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Mingus Inner Maze Loop, AZ

Guide 22 Triplogs  0 Topics
  3.5 of 5 
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Difficulty 1.5 of 5
Route Finding 3 of 5
Distance Round Trip 5 miles
Trailhead Elevation 7,400 feet
Elevation Gain 411 feet
Accumulated Gain 475 feet
Avg Time Round Trip 3-4 hours
Kokopelli Seeds 7.38
Interest Off-Trail Hiking & Seasonal Creek
Backpack Yes & Connecting
feature photo
Photos Viewed All MineFollowing
Inaugural Calculation on Button Tap!
13  2020-10-17
North Mingus Loop
7  2020-06-14
North Mingus Trail #105
8  2020-04-26
Mingus Mountain Figure 8
3  2017-04-13
Mingus the Butterfly & I
6  2017-04-13
Mingus the Butterfly & I
9  2016-05-29
Mingus the Butterfly & I
21  2013-10-12
Mingus Meander - Part Deux
20  2013-10-12
Mingus Meander - Part Deux
Page 1,  2
author avatar Guides 169
Routes 148
Photos 5,659
Trips 1,751 map ( 9,078 miles )
Age 44 Male Gender
Location Oro Valley, AZ
Historical Weather
Trailhead Forecast
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Preferred Sep, May, Aug, Jun → Early
Seasons   Spring to Autumn
Sun  5:37am - 7:33pm
Official Route
5 Alternative

Maze on Mingus
by PrestonSands

The Butterfly Trail is a primitive route that follows closed logging roads on the north end of Mingus Mountain. Its main attractions are secluded forest and distant views off the north side of Mingus Mountain. You can also use the Butterfly Trail as a connector between the Woodchute Trail and the View Point/North Mingus Trails. Despite the multiple trail signs and numerous cairns, this trail is tricky to follow, so I strongly recommend using a GPS unit or taking good mental notes to avoid getting lost.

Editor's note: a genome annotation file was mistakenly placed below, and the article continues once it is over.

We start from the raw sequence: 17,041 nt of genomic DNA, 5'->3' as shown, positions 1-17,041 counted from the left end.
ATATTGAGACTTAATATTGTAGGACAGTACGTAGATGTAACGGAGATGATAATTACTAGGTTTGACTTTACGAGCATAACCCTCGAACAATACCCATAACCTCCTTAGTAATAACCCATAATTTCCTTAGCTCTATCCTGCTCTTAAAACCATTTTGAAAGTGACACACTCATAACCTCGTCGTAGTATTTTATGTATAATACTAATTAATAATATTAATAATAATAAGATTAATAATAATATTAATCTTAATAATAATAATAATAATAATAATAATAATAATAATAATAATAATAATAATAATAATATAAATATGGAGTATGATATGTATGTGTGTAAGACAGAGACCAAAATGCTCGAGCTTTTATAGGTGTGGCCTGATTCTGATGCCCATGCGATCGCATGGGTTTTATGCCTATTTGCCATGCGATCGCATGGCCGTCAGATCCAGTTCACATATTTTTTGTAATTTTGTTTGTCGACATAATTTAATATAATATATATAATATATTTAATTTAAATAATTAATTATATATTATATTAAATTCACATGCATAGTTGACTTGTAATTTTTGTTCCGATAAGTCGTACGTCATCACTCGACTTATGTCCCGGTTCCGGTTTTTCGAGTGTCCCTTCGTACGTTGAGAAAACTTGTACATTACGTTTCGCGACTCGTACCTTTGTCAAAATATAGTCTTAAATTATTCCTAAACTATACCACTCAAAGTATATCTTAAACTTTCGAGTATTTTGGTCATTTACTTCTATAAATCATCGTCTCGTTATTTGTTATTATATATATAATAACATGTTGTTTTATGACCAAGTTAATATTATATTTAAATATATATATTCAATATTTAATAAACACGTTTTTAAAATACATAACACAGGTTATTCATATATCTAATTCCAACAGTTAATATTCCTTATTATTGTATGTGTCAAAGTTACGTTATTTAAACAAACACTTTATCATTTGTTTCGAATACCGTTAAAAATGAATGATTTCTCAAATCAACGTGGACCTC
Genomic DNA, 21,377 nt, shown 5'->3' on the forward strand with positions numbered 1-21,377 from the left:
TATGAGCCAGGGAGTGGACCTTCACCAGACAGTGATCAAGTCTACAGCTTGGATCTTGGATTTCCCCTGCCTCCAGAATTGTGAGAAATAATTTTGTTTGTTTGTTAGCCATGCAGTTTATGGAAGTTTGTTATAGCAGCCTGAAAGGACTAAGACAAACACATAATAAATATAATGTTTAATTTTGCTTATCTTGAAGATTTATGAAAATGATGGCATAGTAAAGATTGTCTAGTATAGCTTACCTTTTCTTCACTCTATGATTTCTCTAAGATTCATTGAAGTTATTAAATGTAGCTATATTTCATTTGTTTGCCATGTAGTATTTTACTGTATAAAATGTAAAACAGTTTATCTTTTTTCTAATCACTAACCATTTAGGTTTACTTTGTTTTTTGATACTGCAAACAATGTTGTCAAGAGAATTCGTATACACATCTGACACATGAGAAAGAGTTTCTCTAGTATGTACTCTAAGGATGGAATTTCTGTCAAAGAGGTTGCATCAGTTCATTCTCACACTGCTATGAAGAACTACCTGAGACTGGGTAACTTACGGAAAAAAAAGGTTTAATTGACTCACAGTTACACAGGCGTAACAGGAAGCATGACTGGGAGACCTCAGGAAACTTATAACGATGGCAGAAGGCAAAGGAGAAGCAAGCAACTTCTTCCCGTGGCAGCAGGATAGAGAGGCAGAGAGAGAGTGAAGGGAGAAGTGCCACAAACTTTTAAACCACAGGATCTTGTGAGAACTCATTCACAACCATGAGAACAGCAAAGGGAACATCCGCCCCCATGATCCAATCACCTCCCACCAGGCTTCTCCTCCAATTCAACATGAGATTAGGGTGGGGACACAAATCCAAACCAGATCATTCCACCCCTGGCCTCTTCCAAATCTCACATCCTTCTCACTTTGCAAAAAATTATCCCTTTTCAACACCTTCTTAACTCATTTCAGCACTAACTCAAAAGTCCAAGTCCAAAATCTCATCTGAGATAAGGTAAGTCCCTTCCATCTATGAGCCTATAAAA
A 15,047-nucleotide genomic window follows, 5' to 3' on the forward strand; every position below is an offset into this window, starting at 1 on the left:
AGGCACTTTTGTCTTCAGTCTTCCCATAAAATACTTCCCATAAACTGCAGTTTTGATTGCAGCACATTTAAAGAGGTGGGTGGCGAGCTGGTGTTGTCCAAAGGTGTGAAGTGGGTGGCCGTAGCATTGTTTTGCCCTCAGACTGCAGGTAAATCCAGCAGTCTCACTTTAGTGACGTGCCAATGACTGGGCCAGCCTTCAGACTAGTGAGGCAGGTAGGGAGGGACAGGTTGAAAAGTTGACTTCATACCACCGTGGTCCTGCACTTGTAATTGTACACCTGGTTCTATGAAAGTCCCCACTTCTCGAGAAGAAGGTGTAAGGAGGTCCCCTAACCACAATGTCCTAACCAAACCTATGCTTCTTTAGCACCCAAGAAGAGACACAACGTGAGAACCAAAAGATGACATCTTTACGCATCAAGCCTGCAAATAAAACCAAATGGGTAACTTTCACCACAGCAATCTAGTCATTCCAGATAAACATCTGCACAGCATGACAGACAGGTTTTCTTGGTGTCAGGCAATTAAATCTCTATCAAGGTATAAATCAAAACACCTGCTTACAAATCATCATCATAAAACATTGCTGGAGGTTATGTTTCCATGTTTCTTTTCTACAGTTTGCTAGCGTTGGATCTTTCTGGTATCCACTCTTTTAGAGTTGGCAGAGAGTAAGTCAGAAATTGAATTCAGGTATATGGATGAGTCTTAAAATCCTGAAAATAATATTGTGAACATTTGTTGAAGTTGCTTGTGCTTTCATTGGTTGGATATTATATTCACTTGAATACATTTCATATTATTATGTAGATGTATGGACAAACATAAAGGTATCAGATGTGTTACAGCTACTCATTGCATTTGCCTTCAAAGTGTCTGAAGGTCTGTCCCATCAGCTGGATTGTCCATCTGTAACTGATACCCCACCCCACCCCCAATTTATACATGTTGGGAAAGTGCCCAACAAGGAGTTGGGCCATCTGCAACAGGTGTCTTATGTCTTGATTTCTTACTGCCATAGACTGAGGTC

Two trailheads access this trail: the east trailhead at Mingus Work Center, and the west trailhead at Butterfly Spring along forest road 104. Both trailheads have a vertical brown signpost for trail #536. This description starts at the west trailhead. For an easier and less confusing adventure, just hike to the edge of Mingus and back from the east trailhead.

At the west trailhead (34.70581, -112.13939), there is a rocky path heading up a shallow drainage towards a concrete dam. A fiberglass signpost soon identifies the trail as #536. The trail crosses over to the east side of the dam and then continues north while staying near the bottom of the drainage. At about 0.25 miles (34.70798, -112.13796), a cairn and a signpost mark the point where the trail leaves the creek bottom and begins climbing the north slope of the canyon. The next quarter-mile is a confusing stretch of cairns and pink tape tied in trees.

The cairned route comes upon an ancient logging road at around 0.5 miles (34.71087, -112.13646). A single piece of blue tape was hanging from a tree here when I hiked this route. Head east now, and follow the old logging road.

At around 0.75 miles, the road comes within a hundred yards of the north rim of Mingus Mountain. The edge of the mountain is visible through the trees. Leave the road here to enjoy your own private viewpoint (34.71077, -112.13149). There are some great views of the Verde Valley and the Flagstaff area from the edge.